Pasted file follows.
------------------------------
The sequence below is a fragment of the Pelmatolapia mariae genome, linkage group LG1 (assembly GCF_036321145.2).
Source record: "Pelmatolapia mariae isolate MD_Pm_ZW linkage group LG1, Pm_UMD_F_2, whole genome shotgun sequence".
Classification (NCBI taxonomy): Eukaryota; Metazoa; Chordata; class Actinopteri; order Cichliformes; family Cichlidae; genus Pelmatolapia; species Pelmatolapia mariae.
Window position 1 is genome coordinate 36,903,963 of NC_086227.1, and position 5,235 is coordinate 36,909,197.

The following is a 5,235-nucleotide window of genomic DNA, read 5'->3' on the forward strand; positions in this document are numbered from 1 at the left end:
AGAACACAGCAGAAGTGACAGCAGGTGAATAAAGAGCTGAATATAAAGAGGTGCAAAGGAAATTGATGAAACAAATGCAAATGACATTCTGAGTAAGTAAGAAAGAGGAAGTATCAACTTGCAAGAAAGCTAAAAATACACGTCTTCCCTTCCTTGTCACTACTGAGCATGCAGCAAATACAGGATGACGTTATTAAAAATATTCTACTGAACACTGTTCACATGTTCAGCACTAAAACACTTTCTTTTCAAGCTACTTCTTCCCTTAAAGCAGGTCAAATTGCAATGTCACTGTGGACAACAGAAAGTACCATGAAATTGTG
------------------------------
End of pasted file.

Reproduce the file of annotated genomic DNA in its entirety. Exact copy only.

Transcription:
The sequence below is a fragment of the Pelmatolapia mariae genome, linkage group LG1 (assembly GCF_036321145.2).
Source record: "Pelmatolapia mariae isolate MD_Pm_ZW linkage group LG1, Pm_UMD_F_2, whole genome shotgun sequence".
Classification (NCBI taxonomy): Eukaryota; Metazoa; Chordata; class Actinopteri; order Cichliformes; family Cichlidae; genus Pelmatolapia; species Pelmatolapia mariae.
Window position 1 is genome coordinate 36,903,963 of NC_086227.1, and position 5,235 is coordinate 36,909,197.

The following is a 5,235-nucleotide window of genomic DNA, read 5'->3' on the forward strand; positions in this document are numbered from 1 at the left end:
AGAACACAGCAGAAGTGACAGCAGGTGAATAAAGAGCTGAATATAAAGAGGTGCAAAGGAAATTGATGAAACAAATGCAAATGACATTCTGAGTAAGTAAGAAAGAGGAAGTATCAACTTGCAAGAAAGCTAAAAATACACGTCTTCCCTTCCTTGTCACTACTGAGCATGCAGCAAATACAGGATGACGTTATTAAAAATATTCTACTGAACACTGTTCACATGTTCAGCACTAAAACACTTTCTTTTCAAGCTACTTCTTCCCTTAAAGCAGGTCAAATTGCAATGTCACTGTGGACAACAGAAAGTACCATGAAATTGTG